Draft racing: should you practise cycle drafting?

Nik Cook and Mark Buckingham answers a reader's question about the importance of mastering group riding skills and whether being a confident lone rider is enough for draft-legal triathlons


I’ve entered some draft-legal races, but how important is it to master group riding skills? Is being a confident lone rider enough, or should I prioritise cycling in a pack?


 Nik Cook

Nik is an experienced cyclist and our resident bike coach

Being a confident loan rider certainly isn’t enough! So no amount of winging it, so to speak, will help you here. In any sport you’ve a responsibility to yourself and others to possess the skills to safely take part. Along with the skills, there’s also etiquette and ways of communication within the bunch. So if you’re not confident riding in a bunch you’ll be a danger to yourself and others.

Safety issues aside, unless you’re an immensely strong cyclist and can solo off the front, without good group riding skills you’ll be putting yourself at a huge disadvantage. The energy savings of being able to ride well and
work in a bunch are massive. 

Skilled pro peloton riders can sit in the wheels for a 200km flat race, barely average above 150 watts but still ride at 40kph+. Your savings won’t quite be that big, but the more time you can avoid in the wind, the stronger your run will be. 

If you’re not confident in a bunch, it’s almost guaranteed you’ll end up at the back and, in terms of an easy ride, this is the worst place to be. Any changes in pace, such as braking and accelerating out of a corner, are greater the further back you are. If you’re ‘tail-gunning’, you can find yourself almost coming to a stop and then having to sprint just to stay on – hardly conducive to a good run off the bike. Even if you get in a break with a smaller group, you should still know the drills for riding through and off the pack, and how to position yourself relative to wind direction.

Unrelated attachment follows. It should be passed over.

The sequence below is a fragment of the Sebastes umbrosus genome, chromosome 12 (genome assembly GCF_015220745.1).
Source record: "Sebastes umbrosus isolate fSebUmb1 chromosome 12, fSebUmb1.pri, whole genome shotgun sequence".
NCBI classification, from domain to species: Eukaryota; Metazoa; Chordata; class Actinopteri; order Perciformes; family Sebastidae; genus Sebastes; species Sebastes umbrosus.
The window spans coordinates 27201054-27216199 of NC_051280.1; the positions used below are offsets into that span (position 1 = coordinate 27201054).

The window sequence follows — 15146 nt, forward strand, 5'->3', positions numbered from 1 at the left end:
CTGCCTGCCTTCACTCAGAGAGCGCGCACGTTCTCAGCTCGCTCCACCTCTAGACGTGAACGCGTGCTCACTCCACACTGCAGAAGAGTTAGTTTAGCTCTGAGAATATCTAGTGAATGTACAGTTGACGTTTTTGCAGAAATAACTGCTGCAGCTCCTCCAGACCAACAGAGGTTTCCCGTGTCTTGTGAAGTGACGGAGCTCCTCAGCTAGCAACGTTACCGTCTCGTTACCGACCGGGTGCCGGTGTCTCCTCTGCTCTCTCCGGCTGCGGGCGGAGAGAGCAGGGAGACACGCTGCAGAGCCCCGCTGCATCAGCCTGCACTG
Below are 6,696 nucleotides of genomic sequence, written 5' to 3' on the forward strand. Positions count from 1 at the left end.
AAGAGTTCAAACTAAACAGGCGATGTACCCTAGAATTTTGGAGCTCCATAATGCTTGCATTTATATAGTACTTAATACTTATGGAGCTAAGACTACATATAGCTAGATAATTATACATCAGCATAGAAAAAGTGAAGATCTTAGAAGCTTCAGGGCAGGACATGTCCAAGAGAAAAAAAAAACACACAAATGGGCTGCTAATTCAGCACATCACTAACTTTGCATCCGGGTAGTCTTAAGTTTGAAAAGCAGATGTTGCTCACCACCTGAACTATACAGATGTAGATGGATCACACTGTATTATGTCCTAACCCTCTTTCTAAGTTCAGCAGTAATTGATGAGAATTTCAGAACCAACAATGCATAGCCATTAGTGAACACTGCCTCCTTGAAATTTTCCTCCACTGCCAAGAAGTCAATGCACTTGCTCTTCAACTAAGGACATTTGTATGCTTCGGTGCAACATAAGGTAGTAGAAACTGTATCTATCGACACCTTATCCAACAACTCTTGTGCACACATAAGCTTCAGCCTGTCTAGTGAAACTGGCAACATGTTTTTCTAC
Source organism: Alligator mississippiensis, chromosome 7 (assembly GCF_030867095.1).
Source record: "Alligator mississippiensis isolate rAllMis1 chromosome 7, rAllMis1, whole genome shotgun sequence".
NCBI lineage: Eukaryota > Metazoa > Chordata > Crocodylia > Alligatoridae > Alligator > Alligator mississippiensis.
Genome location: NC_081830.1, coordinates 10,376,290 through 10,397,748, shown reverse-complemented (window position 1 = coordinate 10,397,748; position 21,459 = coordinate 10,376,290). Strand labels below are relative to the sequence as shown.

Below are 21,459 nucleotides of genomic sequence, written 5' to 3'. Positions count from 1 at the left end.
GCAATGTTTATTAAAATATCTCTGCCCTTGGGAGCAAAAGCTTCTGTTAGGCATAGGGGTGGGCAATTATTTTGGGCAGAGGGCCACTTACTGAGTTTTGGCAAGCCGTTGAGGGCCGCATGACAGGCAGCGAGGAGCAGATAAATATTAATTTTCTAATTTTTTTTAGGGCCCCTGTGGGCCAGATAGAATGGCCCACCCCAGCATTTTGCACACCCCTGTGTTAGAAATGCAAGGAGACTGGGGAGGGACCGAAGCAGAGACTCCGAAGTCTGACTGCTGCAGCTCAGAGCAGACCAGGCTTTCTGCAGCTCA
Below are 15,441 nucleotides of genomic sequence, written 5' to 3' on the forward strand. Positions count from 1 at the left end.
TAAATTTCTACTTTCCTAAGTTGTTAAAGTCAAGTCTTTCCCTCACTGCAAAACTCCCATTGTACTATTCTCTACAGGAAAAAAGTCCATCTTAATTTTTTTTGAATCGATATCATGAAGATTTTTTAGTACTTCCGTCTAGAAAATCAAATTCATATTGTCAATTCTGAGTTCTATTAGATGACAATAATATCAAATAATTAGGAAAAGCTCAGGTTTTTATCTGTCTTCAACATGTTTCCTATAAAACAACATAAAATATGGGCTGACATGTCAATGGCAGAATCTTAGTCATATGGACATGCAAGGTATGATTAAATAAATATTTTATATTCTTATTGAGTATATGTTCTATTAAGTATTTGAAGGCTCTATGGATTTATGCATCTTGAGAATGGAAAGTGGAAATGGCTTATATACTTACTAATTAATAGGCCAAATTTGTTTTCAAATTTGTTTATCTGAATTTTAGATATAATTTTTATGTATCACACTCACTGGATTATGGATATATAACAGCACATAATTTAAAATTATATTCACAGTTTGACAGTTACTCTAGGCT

The best way to experience this type of riding is to find your nearest closed cycle circuit and enter some races. Either look on the British Cycling website or contact a cycling club. British Cycling also have a series of videos demonstrating bunch skills and etiquette at www.britishcycling.org

The athlete Mark Buckingham

Mark is a British Triathlon Performance Squad athlete and Level 2 coach

Before you embark on an exciting journey into the world of draft-legal racing, my strong advice is to first get some group riding experience.

Although your bike handling skills might be good, others around you might not be as handy, and that uncertainty is what you need to experience before taking you and your beloved two-wheeled friend on its next adventure! 

You can improve your group riding skills with simple sessions riding shoulder-to-shoulder and wheel-to-wheel. Two important areas of draft-legal racing are:

Where to position yourself in a group to stay safe. It’s important to learn where your ‘exit’ route is if the person in front suddenly brakes or changes direction.

 Where to position yourself in a group to save energy. Draft-legal racing still shares the same concept as non-drafting in that you want to get from T1 to T2 in the quickest time possible. However, as you can now work together in a group to achieve this goal, you can take turns at the front of the group to keep the speed high, before returning to the back of the group to shelter/recover. Also, a group knowing how to position itself correctly in windy conditions can save minutes during the cycle leg of a triathlon.

I actively encourage athletes to attend British Cycling coached session on closed circuits, which take you from an easy spin in a small group to bunch riding at race pace in a handful of sessions. 

I also believe there’s a lot to be said for riding in a group frequently with club mates, again it’s the nature of what to look out for and your position which is important.

I look forward to seeing thousands of athletes taking up draft-legal racing this year, I promise it will be one of the most exhilarating things you’ll ever do!



Group bike riding etiquette, explained for triathletes